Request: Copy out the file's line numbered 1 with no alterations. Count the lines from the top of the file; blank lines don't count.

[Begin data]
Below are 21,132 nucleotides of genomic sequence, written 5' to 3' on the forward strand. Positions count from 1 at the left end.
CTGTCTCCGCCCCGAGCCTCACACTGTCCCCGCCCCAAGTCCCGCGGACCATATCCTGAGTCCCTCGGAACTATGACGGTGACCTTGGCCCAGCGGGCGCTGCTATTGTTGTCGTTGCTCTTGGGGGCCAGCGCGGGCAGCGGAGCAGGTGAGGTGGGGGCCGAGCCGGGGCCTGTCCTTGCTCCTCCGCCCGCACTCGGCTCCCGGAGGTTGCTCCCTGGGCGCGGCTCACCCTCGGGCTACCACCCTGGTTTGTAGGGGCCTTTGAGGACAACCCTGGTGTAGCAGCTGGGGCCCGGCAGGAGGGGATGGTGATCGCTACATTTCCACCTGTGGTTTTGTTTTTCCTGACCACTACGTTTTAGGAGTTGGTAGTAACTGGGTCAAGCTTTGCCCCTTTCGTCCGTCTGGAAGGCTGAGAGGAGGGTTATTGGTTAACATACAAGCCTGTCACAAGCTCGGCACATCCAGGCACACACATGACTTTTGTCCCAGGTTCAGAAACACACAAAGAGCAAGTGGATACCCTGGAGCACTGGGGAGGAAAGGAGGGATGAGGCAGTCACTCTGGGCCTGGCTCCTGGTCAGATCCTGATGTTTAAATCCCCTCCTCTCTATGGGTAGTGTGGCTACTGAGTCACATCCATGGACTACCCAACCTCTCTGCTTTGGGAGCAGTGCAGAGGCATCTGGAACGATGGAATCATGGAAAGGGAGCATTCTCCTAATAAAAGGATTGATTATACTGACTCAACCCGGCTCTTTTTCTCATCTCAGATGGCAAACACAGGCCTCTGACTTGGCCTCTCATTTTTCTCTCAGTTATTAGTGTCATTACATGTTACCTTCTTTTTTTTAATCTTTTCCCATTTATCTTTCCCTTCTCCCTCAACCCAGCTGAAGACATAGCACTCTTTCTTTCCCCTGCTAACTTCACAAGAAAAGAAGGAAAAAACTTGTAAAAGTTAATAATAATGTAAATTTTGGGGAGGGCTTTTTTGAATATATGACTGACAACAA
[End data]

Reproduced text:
Below are 21,132 nucleotides of genomic sequence, written 5' to 3' on the forward strand. Positions count from 1 at the left end.